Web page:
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Our bed has a piece that's at most 1 inch by 1 inch by about 6 inches. It's permanently screwed to the headboard and then the side rail gets screwed into it.

On one side it's cracked. I want to pick a wood that will resist cracking. I will predrill first of course. Something available at a big box store.

Suggestions, or am I trying to over think this?

  • In place where I live, thoigh in a sizeable city, I couldn't get anything except for pine or spruce (or other 'soft' wood species sold as fire wood). If I would need anything harder (preferably an oak or similiar) I just try a sawmill of some sort. – Marek Oleszczuk Jul 24 '15 at 12:33
  • Thanks, I know they have oak, maple and poplar. I'll get a piece of oak. – user20127 Jul 24 '15 at 13:29
  • @user20127 When something breaks, I think about if there is an underlying cause. In your case, it could be innocuous like it's just old or just a bad piece of wood. Or, it could be a weakness in the design. Have you thought about reinforcing it with hidden metal? – Zach Mierzejewski Jul 24 '15 at 14:19
  • @user20127 Also, if your bed squeaks or creaks, put beeswax between the joints while you have it apart. – Zach Mierzejewski Jul 24 '15 at 14:20
  • Thanks all. I believe the piece split when putting the bed back together years ago. Regardless, HD had bunch of Oak that was 1 inch (really 3/4) thick. I ended up with a 1.5x1.5x36 piece and ripped it on the table saw. Predrilled all 7 screws that go into it and so far so good, it's all put back together. Thanks! – user20127 Jul 24 '15 at 20:01
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For strength, hardwood is far preferable to softwood. Most big box stores have pieces of oak, often in the stair parts section. If nothing else is available, poplar would be preferable to softwood such as pine, fir or spruce.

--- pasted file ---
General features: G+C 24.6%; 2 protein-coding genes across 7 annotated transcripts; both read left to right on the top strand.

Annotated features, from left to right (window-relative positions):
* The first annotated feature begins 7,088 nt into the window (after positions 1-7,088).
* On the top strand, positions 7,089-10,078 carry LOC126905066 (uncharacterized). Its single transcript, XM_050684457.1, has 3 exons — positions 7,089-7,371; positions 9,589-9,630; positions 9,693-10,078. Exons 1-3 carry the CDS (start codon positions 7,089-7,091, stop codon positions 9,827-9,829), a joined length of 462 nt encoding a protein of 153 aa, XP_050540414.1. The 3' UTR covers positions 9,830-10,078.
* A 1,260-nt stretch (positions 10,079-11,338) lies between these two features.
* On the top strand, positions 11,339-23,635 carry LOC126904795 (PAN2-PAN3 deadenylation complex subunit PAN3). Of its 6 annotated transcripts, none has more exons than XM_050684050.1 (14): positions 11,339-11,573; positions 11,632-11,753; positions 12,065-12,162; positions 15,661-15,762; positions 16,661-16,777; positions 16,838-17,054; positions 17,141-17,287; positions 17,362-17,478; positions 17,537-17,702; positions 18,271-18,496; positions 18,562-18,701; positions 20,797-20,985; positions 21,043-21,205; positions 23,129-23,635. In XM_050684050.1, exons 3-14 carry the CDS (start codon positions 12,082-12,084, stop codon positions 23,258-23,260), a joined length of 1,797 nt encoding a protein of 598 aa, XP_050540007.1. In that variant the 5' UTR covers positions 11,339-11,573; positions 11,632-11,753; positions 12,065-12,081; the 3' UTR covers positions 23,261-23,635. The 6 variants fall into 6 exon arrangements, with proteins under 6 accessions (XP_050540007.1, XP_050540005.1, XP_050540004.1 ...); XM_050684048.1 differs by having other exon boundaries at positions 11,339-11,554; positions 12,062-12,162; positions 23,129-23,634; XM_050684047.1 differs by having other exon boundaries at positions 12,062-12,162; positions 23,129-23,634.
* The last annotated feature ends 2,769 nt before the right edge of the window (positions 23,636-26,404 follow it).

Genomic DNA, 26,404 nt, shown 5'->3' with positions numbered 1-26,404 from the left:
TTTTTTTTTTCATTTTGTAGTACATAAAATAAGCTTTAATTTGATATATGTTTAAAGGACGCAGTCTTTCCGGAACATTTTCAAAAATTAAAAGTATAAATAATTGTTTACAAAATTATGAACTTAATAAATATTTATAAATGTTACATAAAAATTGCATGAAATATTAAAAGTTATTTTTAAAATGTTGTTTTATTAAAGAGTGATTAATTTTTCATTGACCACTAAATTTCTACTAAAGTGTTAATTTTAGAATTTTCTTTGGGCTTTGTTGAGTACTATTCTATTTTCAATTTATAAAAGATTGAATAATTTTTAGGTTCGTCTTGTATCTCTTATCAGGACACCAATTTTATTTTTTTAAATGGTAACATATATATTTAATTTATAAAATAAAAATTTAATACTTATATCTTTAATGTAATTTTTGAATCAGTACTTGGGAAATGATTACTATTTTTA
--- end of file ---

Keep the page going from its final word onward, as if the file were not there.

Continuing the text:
You are right that you need to predrill to avoid splits.

  • Thanks, I know they have oak, maple and poplar. I'll get a piece of oak. – user20127 Jul 24 '15 at 13:29
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    Maple would be fine too. Poplar would work, but it is a little softer than the other two. Also, consider gluing as well as screwing. A much stronger joint. – bib Jul 24 '15 at 14:16
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For general hardness and strength, I would choose a hardwood.

To resist cracking, I would choose a diffuse porous wood, and avoid grain runout (wood fibers should be approximately parallel to the sides)

Maple would be ideal. Cherry or birch would be good too.

Ring porous woods like oak, ash, or hickory are more prone to crack. These woods are deliberately chosen for basketweaving because they split easily. However, they should be fine if they are they are thick enough, or have few enough holes.

Softwoods are the weakest choice for a small structural piece, as the screw holes can wear out. Still, it's OK if the size of the wood/screws is appropriate.

One more note: Avoid cross grain gluing to avoid cracking the headboard. In other words, you can glue the new piece to the vertical post since the grain of the two pieces is parallel. But if you glue it to the headboard, it will try to prevent the headboard from shrinking in the drier months, and the headboard could crack.

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